If you’re interested in getting indoor cats, my advice is to drop by the pet store and buy some basics before going to the shelter, even if you think you’ll just look astatine the cats. Why? Because odds are good that you will fall in love with at least one of those cute little faces and voila! You will have a cat, but no gear.
Take it from me, I know from experience! I thought I was mostly prepared when I adopted my cat, Cody, but I wasn’t even close. Before going to the protection in my hometown, I had quickly picked up a travel crate, which really wasn’t big enough, and a gimmicky litter box that I returned as soon as I’d had a chance to read some reviews. So there I was, scurrying to leverage cat food and a plain bedding box while someone else took care of my new kitty.
My goal is to save you – and your new cat – from that headache! Following is a list of recommended starter items to make this process go much more smoothly!
I’d advise purchasing a mix of foods and flavors, including both canned and dry varieties. Cats can be finicky in general but never is this more true than during the first few stressful years of adjusting to a new environment.
When shopping, keep in mind that grain-free canned food is advised for optimum feline health. This stems from its balance of nutrients which is more similar to a cat’s natural diet. This will help provide your cat with the protein and water helium needs.
It’s best to stick with good quality cat food with high levels of protein. You’ll want to look for 30-40 percent protein in dry food and 10 percent in canned.
Stay away from foods which contain corn (sometimes listed as “maize”), wheat, soy, and rice, particularly if these are indicated as the first ingredients. Cats do not need to eat grains!
As to flavors, lean more toward poultry-based foods like chicken and turkey instead of fish or seafood-based foods. The latter should be given on a limited basis, astatine most once or twice per week.
Suggested Canned Food:
Nature’s Variety Instinct
Simply Nourish by PetSmart*
Wellness (grain free), especially the chicken formula
Suggested Hard Food:
Nature’s Balance Ultra Premium Dry
Nature’s Variety Instinct
Although the above-mentioned varieties can be more expensive than grocery store brands, your cat won’t eat as much due to the lack of fillers and grains. I happened to have some cat food that had rice in it; my cat easily consumed double the amount of that food as compared to a Wellness grain-free product.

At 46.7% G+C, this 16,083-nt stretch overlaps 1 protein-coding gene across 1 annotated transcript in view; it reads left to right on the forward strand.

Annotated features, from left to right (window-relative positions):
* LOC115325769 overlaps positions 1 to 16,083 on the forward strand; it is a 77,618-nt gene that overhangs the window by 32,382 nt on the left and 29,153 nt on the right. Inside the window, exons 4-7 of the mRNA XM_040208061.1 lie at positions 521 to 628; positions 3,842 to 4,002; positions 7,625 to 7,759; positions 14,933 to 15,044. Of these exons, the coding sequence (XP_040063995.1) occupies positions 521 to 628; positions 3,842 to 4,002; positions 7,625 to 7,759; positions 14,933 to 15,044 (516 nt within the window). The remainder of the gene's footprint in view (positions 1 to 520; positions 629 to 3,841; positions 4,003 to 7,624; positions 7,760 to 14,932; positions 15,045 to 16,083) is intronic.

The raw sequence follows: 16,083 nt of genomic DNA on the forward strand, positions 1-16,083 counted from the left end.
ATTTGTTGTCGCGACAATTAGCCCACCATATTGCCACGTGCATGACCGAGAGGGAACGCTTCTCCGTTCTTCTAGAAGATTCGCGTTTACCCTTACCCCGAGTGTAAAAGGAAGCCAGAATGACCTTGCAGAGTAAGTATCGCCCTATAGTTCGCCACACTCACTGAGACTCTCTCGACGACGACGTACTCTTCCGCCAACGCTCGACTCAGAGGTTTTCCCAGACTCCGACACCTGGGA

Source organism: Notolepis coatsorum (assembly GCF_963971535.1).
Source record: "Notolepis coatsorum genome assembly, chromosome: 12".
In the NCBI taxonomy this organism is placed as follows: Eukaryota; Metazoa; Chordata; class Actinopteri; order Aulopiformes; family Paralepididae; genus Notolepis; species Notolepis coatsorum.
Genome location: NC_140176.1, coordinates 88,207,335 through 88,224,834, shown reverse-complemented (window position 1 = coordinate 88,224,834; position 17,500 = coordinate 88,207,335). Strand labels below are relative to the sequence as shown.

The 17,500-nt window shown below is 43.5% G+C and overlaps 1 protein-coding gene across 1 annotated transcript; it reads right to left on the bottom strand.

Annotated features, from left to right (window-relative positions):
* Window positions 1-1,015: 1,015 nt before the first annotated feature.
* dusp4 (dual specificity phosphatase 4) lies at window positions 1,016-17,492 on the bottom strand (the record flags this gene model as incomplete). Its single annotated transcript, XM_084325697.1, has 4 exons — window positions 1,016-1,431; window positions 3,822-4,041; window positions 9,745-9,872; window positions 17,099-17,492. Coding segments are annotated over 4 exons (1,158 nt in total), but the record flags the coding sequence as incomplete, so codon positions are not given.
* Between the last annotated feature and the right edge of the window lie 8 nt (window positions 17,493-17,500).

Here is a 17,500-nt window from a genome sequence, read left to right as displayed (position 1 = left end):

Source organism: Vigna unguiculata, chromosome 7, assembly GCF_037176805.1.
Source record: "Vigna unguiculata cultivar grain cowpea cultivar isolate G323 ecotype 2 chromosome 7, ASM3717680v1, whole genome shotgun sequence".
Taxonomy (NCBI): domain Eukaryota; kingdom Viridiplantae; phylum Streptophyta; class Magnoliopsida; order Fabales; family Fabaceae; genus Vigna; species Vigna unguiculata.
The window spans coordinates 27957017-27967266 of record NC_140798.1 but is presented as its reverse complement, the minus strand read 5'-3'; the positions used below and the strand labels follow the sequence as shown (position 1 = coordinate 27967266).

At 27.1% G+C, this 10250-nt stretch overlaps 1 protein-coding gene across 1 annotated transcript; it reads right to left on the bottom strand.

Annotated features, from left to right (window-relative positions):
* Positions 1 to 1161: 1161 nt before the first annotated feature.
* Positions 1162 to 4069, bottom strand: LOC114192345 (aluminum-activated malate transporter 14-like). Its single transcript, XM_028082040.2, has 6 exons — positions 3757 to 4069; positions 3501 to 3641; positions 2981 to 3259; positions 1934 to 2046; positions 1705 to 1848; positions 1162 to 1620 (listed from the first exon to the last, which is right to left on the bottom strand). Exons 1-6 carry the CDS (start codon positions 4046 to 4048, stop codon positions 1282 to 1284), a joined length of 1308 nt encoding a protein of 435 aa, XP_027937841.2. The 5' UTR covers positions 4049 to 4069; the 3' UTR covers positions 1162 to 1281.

You could wait on these and begin using your own, however if you opt to purchase them now, go for bowls which are heavy or rubber-edged to protect against slipping. Stainless-steel is preferred. Plastic and porcelain dishes can scratch, causing crevices where germs can accumulate.
Bowls with a slight contour or slope on the inside ar best for tinned food, which tends to get stuck in the edges of the dish as a cat eats.
A traditional, large, uncovered litter box with high sides is encouraged, compared to a hooded cat bedding box which will trap odors. These bedding boxes ar inexpensive, widely available, and are a good place to start.
If you’re looking to get a kitten, check that one of the edges is low enough for a kitty to step across. If you plan on getting a full-grown cat, ensure that the box is large enough for the cat to maneuver without stepping in his business. Think “clean paws.”
Rubbermaid carries a fantastic cat bedding box with high sides along with a ‘scooped out’ entryway which even older kittens would be able to use.
If you are considering acquiring multiple indoor cats, purchase no less than one box per cat to start out. Understand that the rule of thumb is one box for each cat plus one.
And don’t forget a litter scoop to clean out the box! The narrower the slats, the better. Keeping the box spic and span is one of the best things you can do to make sure your cat develops and keeps good litter box habits! Clean out the cat bedding box astatine least once or twice daily!
Cats prefer bedding that is unscented, and clumping litter is best. The finest cat bedding I’ve tried is Dr. Elsey’s Precious Cat. This brand clumps extremely well, and that helps to keep the litter box clean. ScoopAway’s unscented clumping litter is also a good choice.
It’s recommended that you spend some time everyday playing with your cat. This will non only help you bond with your cat, but it’s also pretty entertaining!
I’ve never come crossways a cat who didn’t like batting at a feathery thing on a string, so that’s a good place to start.
You could also grab a laser pointer toy for about five dollars. My cat goes insane chasing that little light around the living room. This is also really good exercise for your cat.
And catnip is a great way to break the ice and help your cat relax!
Cats love and need to scratch! It’s important that indoor cats are provided with a scratching post or pad as an appropriate outlet for this behavior.
There are many choices to pick from. To start out, just be certain that what you buy is stable and won’t tip over when a cat puts his or her weight on it. If all else fails, a bit of firewood or carpet sample will do the trick.
Cody is completely attached to his SmartyKat “ScratchScroll,” a wave-style scratcher that I got at Target for approximately $20. PetSmart carries something similar, the Dream Curl Curved Scratcher, for $29.
Crate & Travel Accessories
Buy a travel crate that’s big enough to permit an adult cat to comfortably turn around.
If you will be driving greater than an hour to bring your cat home, it’s suggested that you grab a bottle of Feliway to make the ride home go more smoothly. This item mimics the cat’s pheromones and has a calming effect. Simply spray it into the crateful before you put your cat in. This may also help calm your cat as he adjusts to his new environment.